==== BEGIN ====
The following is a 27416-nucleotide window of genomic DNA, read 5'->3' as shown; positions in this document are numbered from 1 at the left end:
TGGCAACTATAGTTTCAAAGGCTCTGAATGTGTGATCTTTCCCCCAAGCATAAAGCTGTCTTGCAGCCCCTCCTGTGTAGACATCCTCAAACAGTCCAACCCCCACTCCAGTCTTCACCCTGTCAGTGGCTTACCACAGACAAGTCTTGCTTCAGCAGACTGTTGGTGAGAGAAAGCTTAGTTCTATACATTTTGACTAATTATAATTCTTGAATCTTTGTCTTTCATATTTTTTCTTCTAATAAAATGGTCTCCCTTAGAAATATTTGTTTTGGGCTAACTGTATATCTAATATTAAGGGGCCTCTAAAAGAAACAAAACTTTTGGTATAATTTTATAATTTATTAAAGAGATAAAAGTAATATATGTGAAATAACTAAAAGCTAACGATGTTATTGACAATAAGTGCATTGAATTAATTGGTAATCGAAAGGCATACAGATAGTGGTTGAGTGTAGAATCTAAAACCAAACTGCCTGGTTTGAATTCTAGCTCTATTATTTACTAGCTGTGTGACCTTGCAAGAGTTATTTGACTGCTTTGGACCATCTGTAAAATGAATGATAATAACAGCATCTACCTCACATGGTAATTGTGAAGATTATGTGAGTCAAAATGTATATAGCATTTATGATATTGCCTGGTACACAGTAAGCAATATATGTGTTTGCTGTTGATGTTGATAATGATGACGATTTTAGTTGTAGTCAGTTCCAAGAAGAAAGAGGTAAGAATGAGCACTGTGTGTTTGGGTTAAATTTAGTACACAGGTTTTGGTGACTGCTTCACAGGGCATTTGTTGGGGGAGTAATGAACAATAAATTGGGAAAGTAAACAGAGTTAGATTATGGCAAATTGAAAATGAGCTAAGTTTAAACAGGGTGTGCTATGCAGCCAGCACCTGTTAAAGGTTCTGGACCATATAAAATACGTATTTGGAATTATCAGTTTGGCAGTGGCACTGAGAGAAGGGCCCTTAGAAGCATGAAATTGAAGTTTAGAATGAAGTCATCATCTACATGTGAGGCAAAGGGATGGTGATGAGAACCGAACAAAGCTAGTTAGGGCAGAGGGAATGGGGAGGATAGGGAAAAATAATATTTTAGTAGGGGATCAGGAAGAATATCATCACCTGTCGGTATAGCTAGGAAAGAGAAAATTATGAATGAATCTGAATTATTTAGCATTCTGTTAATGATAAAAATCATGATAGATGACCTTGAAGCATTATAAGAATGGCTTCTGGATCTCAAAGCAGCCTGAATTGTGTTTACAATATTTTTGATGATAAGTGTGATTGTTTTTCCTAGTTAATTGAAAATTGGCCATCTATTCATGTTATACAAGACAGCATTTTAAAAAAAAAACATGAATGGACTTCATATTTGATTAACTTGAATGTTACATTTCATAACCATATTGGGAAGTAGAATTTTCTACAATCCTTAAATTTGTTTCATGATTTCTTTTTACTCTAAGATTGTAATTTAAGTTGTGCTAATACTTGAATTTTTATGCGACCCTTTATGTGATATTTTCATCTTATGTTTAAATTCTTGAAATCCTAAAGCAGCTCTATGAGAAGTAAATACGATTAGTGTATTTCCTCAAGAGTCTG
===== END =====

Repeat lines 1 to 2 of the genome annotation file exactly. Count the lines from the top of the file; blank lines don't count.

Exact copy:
The following is a 27416-nucleotide window of genomic DNA, read 5'->3' as shown; positions in this document are numbered from 1 at the left end:
TGGCAACTATAGTTTCAAAGGCTCTGAATGTGTGATCTTTCCCCCAAGCATAAAGCTGTCTTGCAGCCCCTCCTGTGTAGACATCCTCAAACAGTCCAACCCCCACTCCAGTCTTCACCCTGTCAGTGGCTTACCACAGACAAGTCTTGCTTCAGCAGACTGTTGGTGAGAGAAAGCTTAGTTCTATACATTTTGACTAATTATAATTCTTGAATCTTTGTCTTTCATATTTTTTCTTCTAATAAAATGGTCTCCCTTAGAAATATTTGTTTTGGGCTAACTGTATATCTAATATTAAGGGGCCTCTAAAAGAAACAAAACTTTTGGTATAATTTTATAATTTATTAAAGAGATAAAAGTAATATATGTGAAATAACTAAAAGCTAACGATGTTATTGACAATAAGTGCATTGAATTAATTGGTAATCGAAAGGCATACAGATAGTGGTTGAGTGTAGAATCTAAAACCAAACTGCCTGGTTTGAATTCTAGCTCTATTATTTACTAGCTGTGTGACCTTGCAAGAGTTATTTGACTGCTTTGGACCATCTGTAAAATGAATGATAATAACAGCATCTACCTCACATGGTAATTGTGAAGATTATGTGAGTCAAAATGTATATAGCATTTATGATATTGCCTGGTACACAGTAAGCAATATATGTGTTTGCTGTTGATGTTGATAATGATGACGATTTTAGTTGTAGTCAGTTCCAAGAAGAAAGAGGTAAGAATGAGCACTGTGTGTTTGGGTTAAATTTAGTACACAGGTTTTGGTGACTGCTTCACAGGGCATTTGTTGGGGGAGTAATGAACAATAAATTGGGAAAGTAAACAGAGTTAGATTATGGCAAATTGAAAATGAGCTAAGTTTAAACAGGGTGTGCTATGCAGCCAGCACCTGTTAAAGGTTCTGGACCATATAAAATACGTATTTGGAATTATCAGTTTGGCAGTGGCACTGAGAGAAGGGCCCTTAGAAGCATGAAATTGAAGTTTAGAATGAAGTCATCATCTACATGTGAGGCAAAGGGATGGTGATGAGAACCGAACAAAGCTAGTTAGGGCAGAGGGAATGGGGAGGATAGGGAAAAATAATATTTTAGTAGGGGATCAGGAAGAATATCATCACCTGTCGGTATAGCTAGGAAAGAGAAAATTATGAATGAATCTGAATTATTTAGCATTCTGTTAATGATAAAAATCATGATAGATGACCTTGAAGCATTATAAGAATGGCTTCTGGATCTCAAAGCAGCCTGAATTGTGTTTACAATATTTTTGATGATAAGTGTGATTGTTTTTCCTAGTTAATTGAAAATTGGCCATCTATTCATGTTATACAAGACAGCATTTTAAAAAAAAAACATGAATGGACTTCATATTTGATTAACTTGAATGTTACATTTCATAACCATATTGGGAAGTAGAATTTTCTACAATCCTTAAATTTGTTTCATGATTTCTTTTTACTCTAAGATTGTAATTTAAGTTGTGCTAATACTTGAATTTTTATGCGACCCTTTATGTGATATTTTCATCTTATGTTTAAATTCTTGAAATCCTAAAGCAGCTCTATGAGAAGTAAATACGATTAGTGTATTTCCTCAAGAGTCTG